He slept. He slept, he slept, and he slept. And when he wasn’t sleeping for those two little seconds, he was yawning because apparently little babies aren’t amused by really big cities.
I’d like to interrupt this post to feature Mr. Pea, the cat who I promised his picture would appear on the blog. He photo bombed everything this week until finally I was like, “Dude, alright. You can be on the blog.” Then he bribed me to title this post “The Sexiest Cat in New York” and, well–now you know where the title came from.
B. Kill Five Birds with One Stone. (Except we don’t kill birds. Because that would be inhumane.)
This trip worked out timely to incorporate several things I needed to do–a Bloom paperback publishing meeting (check in tomorrow for fun paperback release deets–book clubs are the new black!) as well as the Books for a Better Life Awards for which Bloom was nominated as a finalist in the “First Book” category.
Bloom didn’t win, but the night was incredibly meaningful–being there among authors I respect and admire, hearing so many stories of people striving to live their best lives and writing to help others do the same, sharing the evening with people I’ve “just met” but feel I’ve known forever. There was a lot of smiling. And it was very special seeing the cover of our book on a big screen, knowing it’s out there in the universe helping people. (for a list of all the incredible books that were nominated and those honorees that won, see the Books for a Better Life site. The MS Society has done so much to help people live better lives, and recognizing these books is just one of many. I have a whole list of new reads after attending)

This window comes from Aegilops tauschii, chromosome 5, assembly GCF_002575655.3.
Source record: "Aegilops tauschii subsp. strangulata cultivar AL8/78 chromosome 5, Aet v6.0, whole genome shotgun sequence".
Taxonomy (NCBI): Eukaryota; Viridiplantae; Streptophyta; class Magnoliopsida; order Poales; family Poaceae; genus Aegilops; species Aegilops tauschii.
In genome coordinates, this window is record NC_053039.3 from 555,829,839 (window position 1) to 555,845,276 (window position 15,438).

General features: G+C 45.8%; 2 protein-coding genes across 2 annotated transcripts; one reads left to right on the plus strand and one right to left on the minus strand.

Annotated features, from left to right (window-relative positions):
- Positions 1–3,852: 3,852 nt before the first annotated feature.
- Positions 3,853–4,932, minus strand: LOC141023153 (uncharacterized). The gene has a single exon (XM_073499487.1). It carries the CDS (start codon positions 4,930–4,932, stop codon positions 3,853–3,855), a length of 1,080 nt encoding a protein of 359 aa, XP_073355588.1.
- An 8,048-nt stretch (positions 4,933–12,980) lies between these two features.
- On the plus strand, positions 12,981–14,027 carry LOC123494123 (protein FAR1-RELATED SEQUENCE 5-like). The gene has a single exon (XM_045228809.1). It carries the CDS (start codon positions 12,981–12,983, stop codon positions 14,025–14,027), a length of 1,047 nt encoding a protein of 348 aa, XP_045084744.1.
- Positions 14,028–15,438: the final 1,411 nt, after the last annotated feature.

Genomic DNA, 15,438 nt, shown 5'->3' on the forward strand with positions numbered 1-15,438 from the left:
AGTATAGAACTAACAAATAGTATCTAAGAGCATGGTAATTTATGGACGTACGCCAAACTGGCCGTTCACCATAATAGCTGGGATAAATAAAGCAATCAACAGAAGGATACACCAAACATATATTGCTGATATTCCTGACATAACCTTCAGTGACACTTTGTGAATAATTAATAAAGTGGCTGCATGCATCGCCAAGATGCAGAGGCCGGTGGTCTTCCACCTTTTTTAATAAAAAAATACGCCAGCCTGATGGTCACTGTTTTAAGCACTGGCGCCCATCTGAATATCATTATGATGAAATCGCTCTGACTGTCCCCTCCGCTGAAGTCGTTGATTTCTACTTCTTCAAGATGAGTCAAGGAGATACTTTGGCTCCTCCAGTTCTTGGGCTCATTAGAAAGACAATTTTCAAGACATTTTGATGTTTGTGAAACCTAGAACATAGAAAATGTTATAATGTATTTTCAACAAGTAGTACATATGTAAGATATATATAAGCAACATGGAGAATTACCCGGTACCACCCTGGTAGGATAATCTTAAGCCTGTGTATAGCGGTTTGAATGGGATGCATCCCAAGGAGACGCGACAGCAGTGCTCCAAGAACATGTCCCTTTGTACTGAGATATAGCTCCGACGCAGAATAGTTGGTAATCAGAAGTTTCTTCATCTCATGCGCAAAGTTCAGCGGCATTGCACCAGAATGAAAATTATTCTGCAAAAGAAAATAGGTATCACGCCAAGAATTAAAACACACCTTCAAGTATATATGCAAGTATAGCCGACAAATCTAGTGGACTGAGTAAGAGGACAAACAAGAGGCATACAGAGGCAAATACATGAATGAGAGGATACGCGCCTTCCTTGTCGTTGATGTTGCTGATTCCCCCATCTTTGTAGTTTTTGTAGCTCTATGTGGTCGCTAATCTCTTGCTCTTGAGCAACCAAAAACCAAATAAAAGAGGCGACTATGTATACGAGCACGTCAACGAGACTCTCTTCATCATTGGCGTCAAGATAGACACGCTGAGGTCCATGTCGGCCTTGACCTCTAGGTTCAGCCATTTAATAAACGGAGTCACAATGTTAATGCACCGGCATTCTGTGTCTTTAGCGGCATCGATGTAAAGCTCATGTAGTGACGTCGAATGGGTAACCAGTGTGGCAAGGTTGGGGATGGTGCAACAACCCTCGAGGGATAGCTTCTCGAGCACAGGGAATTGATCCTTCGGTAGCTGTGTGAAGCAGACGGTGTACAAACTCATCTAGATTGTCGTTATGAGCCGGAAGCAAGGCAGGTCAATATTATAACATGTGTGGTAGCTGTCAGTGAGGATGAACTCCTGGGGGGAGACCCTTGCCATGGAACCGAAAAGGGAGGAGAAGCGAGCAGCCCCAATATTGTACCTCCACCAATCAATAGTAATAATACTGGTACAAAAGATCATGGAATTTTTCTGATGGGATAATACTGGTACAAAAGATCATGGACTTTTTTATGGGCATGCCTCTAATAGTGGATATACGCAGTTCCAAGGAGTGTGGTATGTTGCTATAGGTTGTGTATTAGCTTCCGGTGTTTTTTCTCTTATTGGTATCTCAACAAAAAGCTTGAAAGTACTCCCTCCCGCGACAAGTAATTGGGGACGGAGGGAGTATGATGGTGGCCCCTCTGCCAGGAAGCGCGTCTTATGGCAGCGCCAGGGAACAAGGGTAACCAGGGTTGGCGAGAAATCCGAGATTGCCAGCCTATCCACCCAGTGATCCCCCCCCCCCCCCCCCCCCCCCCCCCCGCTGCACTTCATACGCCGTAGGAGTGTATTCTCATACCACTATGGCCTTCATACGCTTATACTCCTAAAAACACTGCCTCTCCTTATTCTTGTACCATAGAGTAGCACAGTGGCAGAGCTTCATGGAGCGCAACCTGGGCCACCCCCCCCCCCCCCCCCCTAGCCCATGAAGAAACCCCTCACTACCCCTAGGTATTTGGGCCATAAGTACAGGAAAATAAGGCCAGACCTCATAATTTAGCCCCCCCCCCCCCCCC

We also shared part of the weekend with a fabulous group of women at a brunch to honor Claire Bidwell Smith and her book, Rules of Inheritance.
We talked about grief and loss, raising kids and writing, but also about the importance of women supporting women–how we need each other, how we are more powerful both individually and collectively when we respect and celebrate each other.
That theme continued when I had the opportunity to meet Sarah, an NYC reader who had shared her story with me a few months prior.
Sarah lost one of her twin boys some years ago when he was 15 months old. This mama has experienced the deepest grief, the hardest loss, and all I wanted to do was hug her and not let go. We sat and talked about life for a while until she stopped and pulled out something from her purse she wanted to pass on–some knit booties for Dash that used to belong to her James. They are so special–we are honored to be able to carry on his memory. This mama is a strong one, and she too is using her heartache and her love to share with other women, to connect, support and move forward.
The incredible energy of this city belongs to the people, and every time I return, I meet new faces, hear more stories, and come home inspired.
C. Coming Home is Good
Brett texted me pictures of the girls every day, this one my favorite:
They’re wearing their Canada shirts. And their “Hi Mom, We Miss You” faces.
Thankfully it’s spring break this week, so all the pieces of our puzzle are present. That was a lot of P’s. We have messes, a suitcase of laundry, work to attend to, cheap bagels but a family reunited. In city terms, we’ll call that grafitti on a gorgeous church wall. It all exists together which makes it exactly what it should be…our life, our own little city. Minus one sexy cat.